For the past 4 weeks I’ve found myself taking a trip down memory lane with rules extensions … in VB.Net and not my preferred C# no less. Ironically this was my first FIM R2 experience, and I was hardly prepared to discover that everything old is new again :). What this has allowed me to do is re-balance the scales a little (well a lot actually) in the argument of declarative vs. non-declarative. While there have been several learnings for me in this time, and plenty of them about the R2 Lotus Notes MA, the observation I want to share is concerning IAF and inbound precedence.
When I first rolled up my sleeves to begin implementing one of the more complex sync designs I’ve seen, I was determined to stick to the KISS (Keep It Simple Stupid!) principle. I decided the best strategy to approach what is effectively a 5-way GAL sync was to focus exclusively on the inbound flows first, and only look at outbound once we were 100% confident the inbound was right. This turned out to be a sound strategy, given the number of times I changed my mind on how I would actually do it.
I started out surfacing as many IAFs as possible in the form of sync rules, but soon ran into several challenges, including the following:
- one authoritative source was Lotus Notes, and with nearly all properties being multi-valued, with many mapping to single metaverse properties, I soon dispensed with plans to do any kind of declarative flow with this MA;
- I needed to use multiple join rules to map data to Notes and AD (including advanced joins on the multi-valued InternetAddress, ShortName, ListName and FullName properties of the Notes MA CS), and quickly realised that pursuing multiple declarative rules here with variations in relationship was going to be at best still very clumsy … this was a no-brainer, so I decided if I used rules extensions for join rules that I could still combine these with portal-defined IAFs on a simple relationship such as objectSID.
I could go on with a few more … but if the above weren’t enough of an argument to give up on declarative IAFs altogether, the final nail in the declarative coffin for me was what happened when I was forced to delete and recreate an MA in my solution several times. I had to do this for two MAs for various reasons, and each time I did this it meant that I had to delete and recreate my declarative sync rules for the new MA instance guid. This meant the following:
- an awful lot of rework in re-creating sync rules;
- long sync times to reapply these new rules to my sync config; and (and here was my clincher)
- redefining all my attribute precedence rules for 4 different metaverse object classes across more than half a dozen MAs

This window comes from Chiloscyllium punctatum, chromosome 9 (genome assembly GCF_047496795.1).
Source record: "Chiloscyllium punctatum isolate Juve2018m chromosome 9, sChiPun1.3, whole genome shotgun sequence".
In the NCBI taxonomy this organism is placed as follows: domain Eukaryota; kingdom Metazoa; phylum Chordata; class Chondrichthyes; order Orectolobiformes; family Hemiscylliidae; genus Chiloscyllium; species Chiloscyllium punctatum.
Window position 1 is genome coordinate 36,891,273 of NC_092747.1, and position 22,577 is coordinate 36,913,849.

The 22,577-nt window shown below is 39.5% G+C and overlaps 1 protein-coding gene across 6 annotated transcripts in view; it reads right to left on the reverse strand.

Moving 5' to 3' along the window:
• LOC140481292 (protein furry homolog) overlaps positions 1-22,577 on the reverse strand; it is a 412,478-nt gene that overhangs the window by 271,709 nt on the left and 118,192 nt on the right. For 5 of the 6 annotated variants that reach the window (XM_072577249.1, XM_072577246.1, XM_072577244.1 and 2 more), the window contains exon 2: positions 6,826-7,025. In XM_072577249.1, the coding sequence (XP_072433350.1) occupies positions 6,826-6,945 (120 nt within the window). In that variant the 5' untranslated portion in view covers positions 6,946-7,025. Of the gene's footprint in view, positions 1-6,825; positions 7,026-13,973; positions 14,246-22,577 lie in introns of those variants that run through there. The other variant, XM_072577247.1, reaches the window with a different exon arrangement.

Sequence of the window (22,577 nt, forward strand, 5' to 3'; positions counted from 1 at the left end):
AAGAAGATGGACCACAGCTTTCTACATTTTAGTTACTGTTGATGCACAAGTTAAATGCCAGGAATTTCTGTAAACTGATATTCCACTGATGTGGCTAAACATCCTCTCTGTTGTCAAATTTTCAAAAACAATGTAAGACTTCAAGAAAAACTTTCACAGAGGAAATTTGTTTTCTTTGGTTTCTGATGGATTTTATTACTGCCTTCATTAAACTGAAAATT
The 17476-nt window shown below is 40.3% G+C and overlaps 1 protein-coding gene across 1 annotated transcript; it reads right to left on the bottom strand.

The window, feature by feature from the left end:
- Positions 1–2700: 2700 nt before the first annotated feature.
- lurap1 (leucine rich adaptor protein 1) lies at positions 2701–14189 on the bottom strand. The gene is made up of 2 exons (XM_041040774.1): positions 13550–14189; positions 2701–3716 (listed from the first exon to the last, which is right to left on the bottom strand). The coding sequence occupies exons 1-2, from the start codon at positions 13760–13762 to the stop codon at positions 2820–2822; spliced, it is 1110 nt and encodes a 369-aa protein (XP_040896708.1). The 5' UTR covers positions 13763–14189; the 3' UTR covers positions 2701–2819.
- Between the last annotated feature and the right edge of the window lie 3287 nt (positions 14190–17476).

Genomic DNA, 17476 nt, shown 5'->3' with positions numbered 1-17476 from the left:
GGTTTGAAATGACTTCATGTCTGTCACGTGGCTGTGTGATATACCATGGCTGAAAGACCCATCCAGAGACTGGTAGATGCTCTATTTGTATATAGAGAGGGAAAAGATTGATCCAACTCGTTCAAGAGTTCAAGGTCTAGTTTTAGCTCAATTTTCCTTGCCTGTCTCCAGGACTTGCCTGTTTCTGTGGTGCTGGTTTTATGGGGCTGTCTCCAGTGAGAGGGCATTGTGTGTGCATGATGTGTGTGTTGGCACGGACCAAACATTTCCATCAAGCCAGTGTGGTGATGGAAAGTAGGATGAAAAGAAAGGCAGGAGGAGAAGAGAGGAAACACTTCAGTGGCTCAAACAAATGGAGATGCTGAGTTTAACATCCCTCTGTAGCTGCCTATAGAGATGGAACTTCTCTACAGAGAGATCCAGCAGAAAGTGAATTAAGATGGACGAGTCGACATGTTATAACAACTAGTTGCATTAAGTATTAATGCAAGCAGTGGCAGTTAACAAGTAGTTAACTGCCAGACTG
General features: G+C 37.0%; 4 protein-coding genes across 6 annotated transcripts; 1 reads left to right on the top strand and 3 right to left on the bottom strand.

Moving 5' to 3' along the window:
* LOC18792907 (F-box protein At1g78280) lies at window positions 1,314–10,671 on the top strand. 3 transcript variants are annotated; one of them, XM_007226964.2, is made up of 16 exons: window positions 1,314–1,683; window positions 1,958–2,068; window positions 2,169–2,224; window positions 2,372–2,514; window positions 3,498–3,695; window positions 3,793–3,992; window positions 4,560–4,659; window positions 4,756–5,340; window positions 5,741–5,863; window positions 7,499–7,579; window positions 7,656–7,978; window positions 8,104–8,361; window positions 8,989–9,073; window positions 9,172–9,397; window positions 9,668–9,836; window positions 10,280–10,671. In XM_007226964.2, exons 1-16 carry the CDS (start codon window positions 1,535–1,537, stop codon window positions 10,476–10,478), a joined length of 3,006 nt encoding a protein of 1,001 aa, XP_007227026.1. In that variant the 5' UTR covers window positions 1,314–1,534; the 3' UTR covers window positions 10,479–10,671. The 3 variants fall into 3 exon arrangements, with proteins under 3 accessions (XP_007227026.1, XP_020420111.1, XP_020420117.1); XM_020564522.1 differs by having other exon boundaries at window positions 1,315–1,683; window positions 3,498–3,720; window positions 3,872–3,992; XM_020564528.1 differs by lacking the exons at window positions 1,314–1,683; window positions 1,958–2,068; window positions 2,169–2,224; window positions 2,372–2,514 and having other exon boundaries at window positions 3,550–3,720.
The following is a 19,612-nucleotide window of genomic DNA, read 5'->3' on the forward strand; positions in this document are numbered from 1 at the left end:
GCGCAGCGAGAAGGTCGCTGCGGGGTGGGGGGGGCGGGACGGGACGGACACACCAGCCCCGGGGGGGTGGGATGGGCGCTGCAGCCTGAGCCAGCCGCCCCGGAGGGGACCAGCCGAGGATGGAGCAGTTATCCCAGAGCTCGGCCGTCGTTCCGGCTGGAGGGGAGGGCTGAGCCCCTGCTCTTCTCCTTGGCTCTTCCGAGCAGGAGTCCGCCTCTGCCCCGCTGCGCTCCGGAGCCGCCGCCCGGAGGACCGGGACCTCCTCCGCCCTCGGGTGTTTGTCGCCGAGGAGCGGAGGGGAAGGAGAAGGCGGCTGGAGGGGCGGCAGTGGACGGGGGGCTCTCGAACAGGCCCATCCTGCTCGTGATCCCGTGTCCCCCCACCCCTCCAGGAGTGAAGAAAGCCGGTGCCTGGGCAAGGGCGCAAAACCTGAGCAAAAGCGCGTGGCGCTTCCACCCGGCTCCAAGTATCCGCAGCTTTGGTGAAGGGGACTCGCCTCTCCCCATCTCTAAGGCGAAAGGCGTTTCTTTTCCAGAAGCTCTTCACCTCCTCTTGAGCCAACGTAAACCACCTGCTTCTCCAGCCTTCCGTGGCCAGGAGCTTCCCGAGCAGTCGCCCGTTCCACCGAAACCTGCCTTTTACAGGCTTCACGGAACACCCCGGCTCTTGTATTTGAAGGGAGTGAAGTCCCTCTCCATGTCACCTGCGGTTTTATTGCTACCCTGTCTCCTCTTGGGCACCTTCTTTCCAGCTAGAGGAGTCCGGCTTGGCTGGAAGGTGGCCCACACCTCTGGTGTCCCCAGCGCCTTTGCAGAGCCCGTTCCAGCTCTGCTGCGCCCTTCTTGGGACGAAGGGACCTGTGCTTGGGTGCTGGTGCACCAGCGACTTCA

After I found myself doing #3 above for the third time, I decided enough was enough, and deleted all of my IAFs in favour of the traditional direct/rules extension option. I did this with great reluctance mainly because so much expectation exists in the maintenance value proposition of declarative sync rules over the alternative, and believe me I didn’t take this decision lightly. Every issue discovery resulted in one compromise after another, eventually resulting in a mix of the two styles where the portal sync rules ended up being shadows of the original design. Resorting to 100% non-declarative in this case appeared my only option, and I certainly had already run out of whatever “discovery” time I had allowed myself, and needed to get some “runs on the board”.
Now back onto my point about precedence … when building a FIM Sync solution I really don’t want to have to go back to the metaverse designer and reset precedence on every object and attribute in the case where I need to delete and recreate an MA. Why does avoiding declarative inbound rules help here? Here’s my argument:
- with no declarative rules, I can export my MA definition, export the full server configuration, delete and recreate my MA (new instance from exported MA), and then reimport the server export to reset precedence … this seems to work in resetting the attribute precedence back to what it was before the MA deletion; but
- with declarative rules, when I try the above method, of course after the additional (tedious) steps to recreate all your sync rules in the portal, I find that the precedence doesn’t get reset to what it was (I’ve seen this happen during config migration too many times … maybe this is just a bug, but I think it may actually be a FIM design limitation)
I am still expecting to be able to implement all but probably the Notes MA using outbound flows as declarative OAFs, but as it stands we have an IAF-free zone now. When I look at why this is the case, I am convinced that the success of a declarative sync rule model is entirely dependent on the integrity of your most problematic management agent/connected system – in this case it is Notes and will always be Notes (mainly because the Notes schema seems to be of only mild passing interest to the Notes Client, which allows users to enter multi-values in single value attributes and no end of other schema violations), topped off by the fact that the Notes DN is derived from the multi-valued FullName and ListName properties of the user and group objects respectively, the integrity of which is at the mercy of the ADMIN_P process which tries to play traffic cop with wayward directory entries.
So looking back over the last couple of years’ experience in implementing portal-based sync policy, I am convinced that the reason I’ve been able to barely write a line of rules extension logic is because invariably I was syncing “apples with apples” … i.e. AD to AD, or Identity Broker to AD, or even Notes to Notes. To expect that you can never lift a hand to code sync rules any more just because we’ve entered the FIM R2 age is to be very mistaken indeed.